Shylock After The Trial - The Merchant of Venice

The Merchant of Venice
Play by Shakespeare

Picture - Shylock After The Trial. The vengeful, money lender runs away from a group of sneering children. "The Merchant of Venice."
by William Shakespeare 1600. 

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The Merchant of Venice the play by William Shakespeare

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Introduction - The play and the image displayed in the picture
This section is dedicated to The Merchant of Venice, the play by William Shakespeare. The picture is 18th century and image displayed represents the essence of the play which, we hope, will bring to life a famous scene or character from the play. The information provided in this section of william-shakespeare.info includes famous quotes / quotations from The Merchant of Venice, summary of the plot or story, facts about the play, a list of the cast and characters and access to the full text - script of The Merchant of Venice by William Shakespeare.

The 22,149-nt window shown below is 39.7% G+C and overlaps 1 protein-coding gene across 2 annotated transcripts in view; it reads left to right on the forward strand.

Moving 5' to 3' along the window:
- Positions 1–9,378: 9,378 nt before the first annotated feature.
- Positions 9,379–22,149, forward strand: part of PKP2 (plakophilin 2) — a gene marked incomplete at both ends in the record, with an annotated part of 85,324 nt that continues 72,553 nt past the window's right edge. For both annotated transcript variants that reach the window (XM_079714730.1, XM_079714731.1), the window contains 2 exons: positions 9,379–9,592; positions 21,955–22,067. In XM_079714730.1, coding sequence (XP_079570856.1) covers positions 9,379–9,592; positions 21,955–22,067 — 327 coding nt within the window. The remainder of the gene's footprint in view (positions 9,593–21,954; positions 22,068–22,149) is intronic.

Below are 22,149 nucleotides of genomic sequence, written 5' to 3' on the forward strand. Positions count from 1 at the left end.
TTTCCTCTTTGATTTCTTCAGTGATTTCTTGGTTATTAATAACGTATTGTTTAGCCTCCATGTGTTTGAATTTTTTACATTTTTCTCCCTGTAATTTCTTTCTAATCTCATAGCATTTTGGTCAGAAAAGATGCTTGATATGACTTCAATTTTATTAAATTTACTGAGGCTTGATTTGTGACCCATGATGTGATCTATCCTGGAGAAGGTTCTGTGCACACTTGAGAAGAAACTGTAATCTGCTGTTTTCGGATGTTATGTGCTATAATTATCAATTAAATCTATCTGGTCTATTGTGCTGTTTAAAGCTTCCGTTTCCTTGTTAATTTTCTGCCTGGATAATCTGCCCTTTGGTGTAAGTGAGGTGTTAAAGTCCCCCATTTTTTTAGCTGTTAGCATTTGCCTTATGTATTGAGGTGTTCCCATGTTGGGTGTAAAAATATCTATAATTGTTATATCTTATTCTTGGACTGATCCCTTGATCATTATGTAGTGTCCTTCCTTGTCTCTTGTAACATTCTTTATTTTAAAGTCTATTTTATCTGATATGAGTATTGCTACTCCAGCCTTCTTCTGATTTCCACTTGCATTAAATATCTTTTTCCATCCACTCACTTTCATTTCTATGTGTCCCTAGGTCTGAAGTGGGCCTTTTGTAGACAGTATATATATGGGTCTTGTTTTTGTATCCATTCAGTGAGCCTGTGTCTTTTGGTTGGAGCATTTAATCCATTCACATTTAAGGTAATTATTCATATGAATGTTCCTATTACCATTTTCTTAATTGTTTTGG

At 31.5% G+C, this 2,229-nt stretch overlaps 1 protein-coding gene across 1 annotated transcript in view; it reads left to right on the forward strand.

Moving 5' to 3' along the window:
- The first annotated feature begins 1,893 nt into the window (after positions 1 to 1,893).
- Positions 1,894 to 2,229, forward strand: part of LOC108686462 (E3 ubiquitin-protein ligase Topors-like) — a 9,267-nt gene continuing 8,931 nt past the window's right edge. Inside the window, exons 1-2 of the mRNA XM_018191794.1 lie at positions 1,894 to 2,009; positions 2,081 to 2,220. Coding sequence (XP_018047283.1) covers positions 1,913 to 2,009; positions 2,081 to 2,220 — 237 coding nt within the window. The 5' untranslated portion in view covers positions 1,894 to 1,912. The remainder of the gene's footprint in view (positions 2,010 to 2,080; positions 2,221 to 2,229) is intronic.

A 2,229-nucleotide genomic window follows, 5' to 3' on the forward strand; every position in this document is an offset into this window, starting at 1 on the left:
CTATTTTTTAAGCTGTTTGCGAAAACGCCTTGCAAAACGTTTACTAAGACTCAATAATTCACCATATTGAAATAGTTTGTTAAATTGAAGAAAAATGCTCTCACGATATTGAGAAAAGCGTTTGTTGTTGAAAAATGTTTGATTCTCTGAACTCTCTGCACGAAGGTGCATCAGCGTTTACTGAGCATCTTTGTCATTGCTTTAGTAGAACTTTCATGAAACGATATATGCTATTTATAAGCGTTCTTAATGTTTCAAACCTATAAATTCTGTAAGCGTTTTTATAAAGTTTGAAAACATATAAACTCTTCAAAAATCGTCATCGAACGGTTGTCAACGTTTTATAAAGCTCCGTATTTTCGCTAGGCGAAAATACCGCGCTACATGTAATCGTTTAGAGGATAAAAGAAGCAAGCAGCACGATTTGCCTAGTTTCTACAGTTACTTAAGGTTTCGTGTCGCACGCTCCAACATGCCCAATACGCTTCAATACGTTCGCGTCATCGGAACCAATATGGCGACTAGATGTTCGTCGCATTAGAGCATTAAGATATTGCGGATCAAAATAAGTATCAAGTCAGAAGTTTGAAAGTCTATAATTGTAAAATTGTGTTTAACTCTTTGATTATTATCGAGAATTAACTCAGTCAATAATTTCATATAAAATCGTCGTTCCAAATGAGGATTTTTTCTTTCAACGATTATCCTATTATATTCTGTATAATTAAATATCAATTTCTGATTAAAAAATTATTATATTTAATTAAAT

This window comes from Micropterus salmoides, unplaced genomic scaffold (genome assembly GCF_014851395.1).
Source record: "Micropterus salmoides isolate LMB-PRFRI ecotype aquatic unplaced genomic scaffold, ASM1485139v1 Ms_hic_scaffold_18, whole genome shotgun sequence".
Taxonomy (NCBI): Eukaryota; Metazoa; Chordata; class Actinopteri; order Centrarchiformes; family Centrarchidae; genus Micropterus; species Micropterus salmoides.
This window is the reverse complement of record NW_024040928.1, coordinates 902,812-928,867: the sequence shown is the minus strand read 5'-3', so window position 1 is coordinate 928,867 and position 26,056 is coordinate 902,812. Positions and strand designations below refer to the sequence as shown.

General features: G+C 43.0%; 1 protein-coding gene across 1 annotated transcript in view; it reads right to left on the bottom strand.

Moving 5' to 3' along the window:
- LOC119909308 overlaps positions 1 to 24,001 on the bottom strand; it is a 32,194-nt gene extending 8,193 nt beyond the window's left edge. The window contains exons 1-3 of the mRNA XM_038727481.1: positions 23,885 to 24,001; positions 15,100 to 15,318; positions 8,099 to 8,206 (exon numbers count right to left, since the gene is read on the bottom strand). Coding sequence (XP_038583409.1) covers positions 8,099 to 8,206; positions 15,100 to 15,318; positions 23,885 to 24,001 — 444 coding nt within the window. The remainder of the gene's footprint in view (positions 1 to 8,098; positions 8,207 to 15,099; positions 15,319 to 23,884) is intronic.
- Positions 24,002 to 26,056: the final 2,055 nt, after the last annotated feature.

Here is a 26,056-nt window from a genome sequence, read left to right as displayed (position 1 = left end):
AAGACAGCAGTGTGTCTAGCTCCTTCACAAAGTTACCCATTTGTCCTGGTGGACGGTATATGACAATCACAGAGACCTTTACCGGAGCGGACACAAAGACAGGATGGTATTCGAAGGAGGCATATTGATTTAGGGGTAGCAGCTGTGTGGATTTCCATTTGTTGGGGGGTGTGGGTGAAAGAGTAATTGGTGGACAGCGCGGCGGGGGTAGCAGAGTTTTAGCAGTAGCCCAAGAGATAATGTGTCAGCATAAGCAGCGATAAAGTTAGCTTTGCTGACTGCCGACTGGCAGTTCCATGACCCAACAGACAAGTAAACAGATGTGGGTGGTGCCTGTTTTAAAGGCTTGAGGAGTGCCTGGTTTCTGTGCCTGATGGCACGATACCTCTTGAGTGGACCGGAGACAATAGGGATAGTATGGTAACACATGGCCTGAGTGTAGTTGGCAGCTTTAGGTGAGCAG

Summary of the plot or story
The character of Shylock has raised a debate over whether the play should be condemned as anti-Semitic, and this controversy has overshadowed many other aspects of the play.